So, OK, where are we? We’re facing a current and projected shortage of perhaps 40-50,000 primary care docs, and under PCMH theory we propose to cut their pt volumes in HALF ore more so they can provide better care? All while bringing tens of thousands of the previously uninsured into the (non-ER) system under Obamacare reform.


    I don’t have a good answer for the skeptical docs who argue that the EMR gold rush is more about billing imperatives and vendor welfare, that the docs’ pt care-analytic needs are a distant 3rd at best.

    It’s a vexing circumstance.

  • Let’s see, McDonalds and FedEx and UPS and Fidelity and State Farm and every other industry under the sun uses technology and automation why? ’cause it’s sexy?
    It saves money, improves the client experience, improves service delivery and reduces errors.
    Make a mistake with a burger order? maybe you have to make another burger. Make a drug interaction error or omit/ignore a key allergy? kill somebody.
    There have been well over a million jobs created in healthcare since 2001, and they aren’t doctors and nurses, they are paper-pushers and administrative staff.
    Old doctors hate EMR and won’t adopt. Young doctors, residents and interns, when they go into a practice and confront clipboards and paper charts, are aghast.
    This is not a technical problem. It’s not even an economic problem.

    It is a religious problem.

  • The problem isn’t with the technology.. it is with the people. Specifically, two areas: 1) a staff knows the doctor’s shorthand and can interpret, infer and even in rare cases completely replace what the doctor has written when transcribing (yes, I’ve been in offices where the person at checkout .. types everything up from the charge sheet, runs spell check, sends it to the laser printer and then picks up, punches and puts in the chart).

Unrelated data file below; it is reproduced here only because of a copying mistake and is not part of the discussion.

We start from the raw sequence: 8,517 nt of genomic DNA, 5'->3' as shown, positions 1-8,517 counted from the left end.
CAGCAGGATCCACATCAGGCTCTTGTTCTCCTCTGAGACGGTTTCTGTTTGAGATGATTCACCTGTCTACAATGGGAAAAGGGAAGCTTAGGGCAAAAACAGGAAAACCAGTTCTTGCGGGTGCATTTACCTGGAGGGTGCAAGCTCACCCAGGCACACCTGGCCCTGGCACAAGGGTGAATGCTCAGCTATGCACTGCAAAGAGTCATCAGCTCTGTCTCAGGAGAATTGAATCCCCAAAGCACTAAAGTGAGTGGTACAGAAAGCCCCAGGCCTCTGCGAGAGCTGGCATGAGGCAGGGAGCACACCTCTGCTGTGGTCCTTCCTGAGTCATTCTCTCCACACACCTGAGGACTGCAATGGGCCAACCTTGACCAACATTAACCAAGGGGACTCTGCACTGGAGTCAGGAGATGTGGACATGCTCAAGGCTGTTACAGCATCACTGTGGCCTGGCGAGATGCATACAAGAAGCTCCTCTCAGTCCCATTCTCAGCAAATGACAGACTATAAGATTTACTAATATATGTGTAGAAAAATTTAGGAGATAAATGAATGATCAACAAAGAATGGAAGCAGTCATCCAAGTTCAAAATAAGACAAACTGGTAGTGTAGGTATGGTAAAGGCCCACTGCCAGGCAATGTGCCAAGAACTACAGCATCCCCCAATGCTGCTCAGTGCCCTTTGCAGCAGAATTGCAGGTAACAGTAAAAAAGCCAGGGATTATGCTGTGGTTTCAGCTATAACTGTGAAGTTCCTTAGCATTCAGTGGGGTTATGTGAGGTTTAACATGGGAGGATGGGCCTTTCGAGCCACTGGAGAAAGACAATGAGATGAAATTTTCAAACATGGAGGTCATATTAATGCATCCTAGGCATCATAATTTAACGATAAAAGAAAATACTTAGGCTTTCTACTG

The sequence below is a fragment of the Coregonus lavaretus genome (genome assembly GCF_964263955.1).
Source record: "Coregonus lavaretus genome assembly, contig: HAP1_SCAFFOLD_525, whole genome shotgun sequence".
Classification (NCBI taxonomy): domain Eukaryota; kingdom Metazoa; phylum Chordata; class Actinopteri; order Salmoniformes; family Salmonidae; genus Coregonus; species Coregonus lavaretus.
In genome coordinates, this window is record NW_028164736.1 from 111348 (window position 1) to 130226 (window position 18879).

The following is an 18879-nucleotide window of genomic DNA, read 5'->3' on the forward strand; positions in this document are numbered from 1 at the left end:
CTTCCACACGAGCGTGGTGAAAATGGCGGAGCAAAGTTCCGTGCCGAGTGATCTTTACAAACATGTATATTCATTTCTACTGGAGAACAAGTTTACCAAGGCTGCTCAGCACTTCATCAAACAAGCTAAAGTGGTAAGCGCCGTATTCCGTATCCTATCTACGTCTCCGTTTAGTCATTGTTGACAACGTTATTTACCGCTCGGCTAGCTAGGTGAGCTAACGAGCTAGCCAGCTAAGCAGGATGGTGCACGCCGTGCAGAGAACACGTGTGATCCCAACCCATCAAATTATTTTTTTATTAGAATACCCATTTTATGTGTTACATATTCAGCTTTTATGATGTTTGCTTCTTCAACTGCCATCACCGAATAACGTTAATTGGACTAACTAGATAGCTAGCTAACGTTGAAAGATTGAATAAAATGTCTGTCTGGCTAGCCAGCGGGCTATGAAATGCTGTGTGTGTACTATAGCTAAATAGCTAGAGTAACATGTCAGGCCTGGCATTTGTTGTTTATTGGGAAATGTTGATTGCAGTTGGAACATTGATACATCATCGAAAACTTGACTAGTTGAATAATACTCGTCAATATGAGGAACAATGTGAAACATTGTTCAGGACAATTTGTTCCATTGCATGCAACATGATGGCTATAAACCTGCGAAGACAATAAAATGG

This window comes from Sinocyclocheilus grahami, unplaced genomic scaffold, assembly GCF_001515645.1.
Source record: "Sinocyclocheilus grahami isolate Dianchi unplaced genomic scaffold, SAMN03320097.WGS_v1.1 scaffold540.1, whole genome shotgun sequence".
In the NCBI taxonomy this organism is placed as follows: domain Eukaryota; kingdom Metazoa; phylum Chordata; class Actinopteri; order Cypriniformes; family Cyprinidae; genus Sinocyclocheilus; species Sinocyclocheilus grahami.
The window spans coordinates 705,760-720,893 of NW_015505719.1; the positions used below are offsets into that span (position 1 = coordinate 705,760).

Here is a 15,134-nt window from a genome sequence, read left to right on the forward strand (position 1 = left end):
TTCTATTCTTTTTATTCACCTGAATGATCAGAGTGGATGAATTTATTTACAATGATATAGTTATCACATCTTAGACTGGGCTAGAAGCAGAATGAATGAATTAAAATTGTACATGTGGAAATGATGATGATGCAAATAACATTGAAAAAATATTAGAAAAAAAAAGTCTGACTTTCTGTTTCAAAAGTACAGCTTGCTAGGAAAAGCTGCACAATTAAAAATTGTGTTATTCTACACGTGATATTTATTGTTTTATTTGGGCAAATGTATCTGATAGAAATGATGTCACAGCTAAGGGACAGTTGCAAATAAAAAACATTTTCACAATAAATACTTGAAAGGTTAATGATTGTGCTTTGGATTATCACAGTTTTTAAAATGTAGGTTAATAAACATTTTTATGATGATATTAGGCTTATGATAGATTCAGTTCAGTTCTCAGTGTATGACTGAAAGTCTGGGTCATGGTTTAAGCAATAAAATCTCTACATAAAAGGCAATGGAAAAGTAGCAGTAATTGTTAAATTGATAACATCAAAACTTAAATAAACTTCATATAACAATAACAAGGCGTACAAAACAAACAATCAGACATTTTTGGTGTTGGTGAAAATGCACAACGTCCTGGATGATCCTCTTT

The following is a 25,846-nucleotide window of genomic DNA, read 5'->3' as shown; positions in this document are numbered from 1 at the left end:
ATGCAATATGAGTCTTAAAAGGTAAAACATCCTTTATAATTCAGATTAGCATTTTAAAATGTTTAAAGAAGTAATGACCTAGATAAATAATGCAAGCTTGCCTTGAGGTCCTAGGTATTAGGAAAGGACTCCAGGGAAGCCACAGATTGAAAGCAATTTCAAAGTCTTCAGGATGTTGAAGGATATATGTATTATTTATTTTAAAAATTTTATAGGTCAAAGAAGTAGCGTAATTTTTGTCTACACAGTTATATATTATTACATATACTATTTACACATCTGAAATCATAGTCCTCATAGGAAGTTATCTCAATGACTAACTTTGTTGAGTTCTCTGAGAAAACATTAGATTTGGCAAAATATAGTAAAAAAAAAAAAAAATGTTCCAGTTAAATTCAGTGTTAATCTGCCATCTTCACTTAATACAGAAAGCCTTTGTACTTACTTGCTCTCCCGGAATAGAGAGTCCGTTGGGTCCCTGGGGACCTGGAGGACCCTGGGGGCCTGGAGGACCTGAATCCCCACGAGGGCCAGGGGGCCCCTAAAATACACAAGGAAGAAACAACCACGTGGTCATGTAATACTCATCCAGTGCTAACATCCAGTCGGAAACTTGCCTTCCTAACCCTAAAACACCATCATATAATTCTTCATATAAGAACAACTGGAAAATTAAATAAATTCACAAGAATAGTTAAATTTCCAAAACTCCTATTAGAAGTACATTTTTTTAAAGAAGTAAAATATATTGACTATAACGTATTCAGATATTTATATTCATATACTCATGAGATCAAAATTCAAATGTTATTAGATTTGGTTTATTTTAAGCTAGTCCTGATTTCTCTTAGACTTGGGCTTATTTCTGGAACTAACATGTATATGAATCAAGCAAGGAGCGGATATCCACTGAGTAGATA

When you move to an EMR, you are pretty much stuck using the terms the EMR understands.. learning curve, which people typically dispise.. so much so that even being told to RTFM .. people don’t.

    If the EMR was really well designed (I’ve yet to hear of one), it would allow for all the local jargon to be defined to the system. Thus allowing the EMR data to be used for comparative care studies — initially, limited to within the practice and later on a broader base.

    2) doctors and administrators are people too. Improve efficiency significantly enough and you reach a point where you have to release employees. No one likes releasing staff, who might also be friend, when the only reason is the office is more efficient.

  • Marion,
    “It is a religious problem.”

    You had to bring religion into this, didn’t you.

    There are some EMR systems that incorporate the local jargon. The problem is that it becomes too complex for a computer to manipulate. Usually it’s not a straight one to one scenario. It’s a one to many depending on other factors.

  • Thank you for all your comments. We have several clients who use us to help scan their medical records and we have had several prospects who are leaving the documents in boxes. It’s been an interesting journey and it seems that the stimulus money has created more resistance. Thanks again for the comments and all the great wise information


    Lori Welz
    Business Consultant

Click here to post a comment